But back to Sunday. It's now 9 am. I've taken my "To Go Baked Oatmeal" out of the oven, impatiently waiting for it to cool. When I tested the concoction before placing it into the oven. I found it to be too sweet - so if you are copying me, I'd suggest cutting the brown sugar by at least half - I ran out of brown sugar and only used 3/4 cup. The apple sauce and fruit give it plenty of sweetness. I also used coconut oil instead of the canola (?) in the recipe. Finally, since I had it out, I added a pinch of cardamom. To counteract the sweetness, I'm planning to "serve it" (to myself) with plain yogurt. The aroma is lovely. Can I actually wait until it cools enough to prevent third degree burns on my tongue??

Shower Gift
Yesterday was also a chance to test my creativity under pressure. Weeks ago I was invited to a colleague's baby shower. At 45 it isn't often that my friends are having babies - luckily most of my colleagues are a bit younger.  I don't know the mother-to-be very well, but from my few encounters I think we'd be good friends given the opportunity. S is warm and intelligent and artistic. G (my colleague) has the nickname Webbie around the office - although Wiki would work, too. He knows so much, and probably 30 times a day I find myself interrupting him with a, "G---?" Not only does he give me an answer, he jumps out of his seat and comes over to my cube to provide assistance. Often he ends with, "Let me try to do it (for you)." Taking from my to do list and adding to his own is really kind. It sometimes means that he'll stay late to finish something that was on my plate. So I am grateful for the opportunity to do something nice for him and his growing family.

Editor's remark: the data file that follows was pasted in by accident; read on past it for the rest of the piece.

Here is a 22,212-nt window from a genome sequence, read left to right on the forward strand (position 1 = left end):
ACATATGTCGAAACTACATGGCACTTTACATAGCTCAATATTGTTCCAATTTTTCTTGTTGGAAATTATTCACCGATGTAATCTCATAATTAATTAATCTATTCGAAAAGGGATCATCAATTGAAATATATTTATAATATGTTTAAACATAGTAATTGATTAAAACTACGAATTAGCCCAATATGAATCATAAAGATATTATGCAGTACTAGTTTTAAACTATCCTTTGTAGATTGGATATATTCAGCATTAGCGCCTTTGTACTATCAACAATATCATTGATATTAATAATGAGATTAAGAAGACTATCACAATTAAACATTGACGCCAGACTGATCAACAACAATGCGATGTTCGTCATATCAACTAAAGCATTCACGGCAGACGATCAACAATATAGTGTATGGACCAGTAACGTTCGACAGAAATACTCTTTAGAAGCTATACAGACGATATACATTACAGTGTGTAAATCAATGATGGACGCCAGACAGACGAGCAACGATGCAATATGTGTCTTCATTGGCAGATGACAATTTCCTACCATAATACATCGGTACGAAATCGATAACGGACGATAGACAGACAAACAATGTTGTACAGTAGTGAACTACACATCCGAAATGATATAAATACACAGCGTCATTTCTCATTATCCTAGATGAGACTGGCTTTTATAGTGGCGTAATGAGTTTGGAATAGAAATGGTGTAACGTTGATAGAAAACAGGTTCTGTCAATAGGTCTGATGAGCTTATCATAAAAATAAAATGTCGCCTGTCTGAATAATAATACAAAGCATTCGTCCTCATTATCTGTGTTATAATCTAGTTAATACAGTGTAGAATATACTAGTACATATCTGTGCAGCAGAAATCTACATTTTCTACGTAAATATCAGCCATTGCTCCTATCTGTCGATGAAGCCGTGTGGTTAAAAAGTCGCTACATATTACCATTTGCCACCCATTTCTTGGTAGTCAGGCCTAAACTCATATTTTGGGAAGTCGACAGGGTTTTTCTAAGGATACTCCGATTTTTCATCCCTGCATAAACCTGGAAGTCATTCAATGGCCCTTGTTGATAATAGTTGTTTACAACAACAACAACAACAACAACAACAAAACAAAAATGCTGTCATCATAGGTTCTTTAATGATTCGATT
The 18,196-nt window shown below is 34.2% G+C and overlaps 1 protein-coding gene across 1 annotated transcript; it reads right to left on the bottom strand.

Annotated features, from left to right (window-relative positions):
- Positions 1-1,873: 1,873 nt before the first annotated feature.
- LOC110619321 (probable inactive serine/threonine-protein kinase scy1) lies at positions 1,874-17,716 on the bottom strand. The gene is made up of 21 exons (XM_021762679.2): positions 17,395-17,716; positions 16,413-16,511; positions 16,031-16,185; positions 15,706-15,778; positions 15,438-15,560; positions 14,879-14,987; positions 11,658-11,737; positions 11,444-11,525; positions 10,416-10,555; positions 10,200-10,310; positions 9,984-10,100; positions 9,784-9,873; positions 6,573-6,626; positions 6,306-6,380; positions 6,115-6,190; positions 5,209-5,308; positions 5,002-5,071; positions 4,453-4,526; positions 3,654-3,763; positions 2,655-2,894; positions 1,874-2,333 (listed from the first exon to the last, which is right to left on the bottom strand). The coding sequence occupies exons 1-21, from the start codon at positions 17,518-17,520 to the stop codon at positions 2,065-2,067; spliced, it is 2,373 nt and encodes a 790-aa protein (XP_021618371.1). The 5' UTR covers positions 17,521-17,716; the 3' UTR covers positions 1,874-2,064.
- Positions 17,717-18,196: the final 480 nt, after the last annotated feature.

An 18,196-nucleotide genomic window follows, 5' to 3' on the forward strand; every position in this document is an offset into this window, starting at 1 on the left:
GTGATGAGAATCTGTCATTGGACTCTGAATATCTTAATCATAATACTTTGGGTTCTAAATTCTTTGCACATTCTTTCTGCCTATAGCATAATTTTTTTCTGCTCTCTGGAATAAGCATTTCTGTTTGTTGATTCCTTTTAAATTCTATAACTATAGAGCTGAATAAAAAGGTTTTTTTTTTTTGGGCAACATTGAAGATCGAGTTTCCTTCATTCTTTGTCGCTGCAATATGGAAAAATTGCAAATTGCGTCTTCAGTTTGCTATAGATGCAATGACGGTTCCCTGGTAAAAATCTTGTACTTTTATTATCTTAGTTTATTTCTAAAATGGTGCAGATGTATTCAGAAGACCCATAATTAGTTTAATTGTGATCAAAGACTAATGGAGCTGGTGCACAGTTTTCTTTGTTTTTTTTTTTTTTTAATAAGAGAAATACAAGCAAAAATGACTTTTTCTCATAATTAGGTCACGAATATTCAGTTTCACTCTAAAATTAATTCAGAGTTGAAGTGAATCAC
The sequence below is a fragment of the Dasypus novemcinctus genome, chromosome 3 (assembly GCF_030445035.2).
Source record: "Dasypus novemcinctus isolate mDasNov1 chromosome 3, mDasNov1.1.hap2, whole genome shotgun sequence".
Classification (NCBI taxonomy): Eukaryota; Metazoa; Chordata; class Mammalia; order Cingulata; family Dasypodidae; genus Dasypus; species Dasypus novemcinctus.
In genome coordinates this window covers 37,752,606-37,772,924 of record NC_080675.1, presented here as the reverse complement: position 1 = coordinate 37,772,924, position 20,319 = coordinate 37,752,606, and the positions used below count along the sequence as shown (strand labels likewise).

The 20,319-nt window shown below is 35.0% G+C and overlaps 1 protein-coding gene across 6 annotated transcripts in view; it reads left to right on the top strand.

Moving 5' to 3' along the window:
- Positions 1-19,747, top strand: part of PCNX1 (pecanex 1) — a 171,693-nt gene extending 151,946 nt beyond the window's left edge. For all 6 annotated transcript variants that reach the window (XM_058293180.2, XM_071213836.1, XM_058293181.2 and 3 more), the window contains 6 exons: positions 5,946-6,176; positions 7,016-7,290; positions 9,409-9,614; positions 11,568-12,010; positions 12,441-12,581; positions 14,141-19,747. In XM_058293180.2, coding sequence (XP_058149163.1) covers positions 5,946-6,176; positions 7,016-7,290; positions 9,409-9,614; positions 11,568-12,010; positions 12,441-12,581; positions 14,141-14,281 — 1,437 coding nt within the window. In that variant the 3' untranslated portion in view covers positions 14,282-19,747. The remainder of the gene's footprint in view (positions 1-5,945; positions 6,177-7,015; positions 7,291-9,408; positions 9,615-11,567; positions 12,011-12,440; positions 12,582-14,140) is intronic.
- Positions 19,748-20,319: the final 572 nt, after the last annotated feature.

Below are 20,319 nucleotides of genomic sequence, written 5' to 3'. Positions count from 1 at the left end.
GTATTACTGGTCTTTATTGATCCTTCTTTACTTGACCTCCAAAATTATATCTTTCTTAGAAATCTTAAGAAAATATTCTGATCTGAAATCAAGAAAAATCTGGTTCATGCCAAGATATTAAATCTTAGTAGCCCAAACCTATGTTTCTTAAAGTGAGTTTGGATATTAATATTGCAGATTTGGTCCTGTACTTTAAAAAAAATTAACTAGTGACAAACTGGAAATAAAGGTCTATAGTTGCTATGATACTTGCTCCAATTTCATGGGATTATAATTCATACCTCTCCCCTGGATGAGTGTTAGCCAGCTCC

Anyway, I knit the football hat - also found on Pinterest - for G and S's shower baby shower. The hat was finished on Tuesday, save for the lines. Those proved a challenge - and give it a homemade look, instead of the "did you buy this??" I was hoping for. The pressure was on - let's just say I couldn't actually wrap the gift until I got to New York because I was sewing in the ends on the train, even as the train pulled tunnel into Penn Station. Last minute... indeed. But I love it. So much, that I've cast on a similar hat - in the same yarn. Instead of a football, it's got hearts. This time, it's for a friend (who actually is my age) having a baby next month. Anyone else having a baby? I'll happily make another.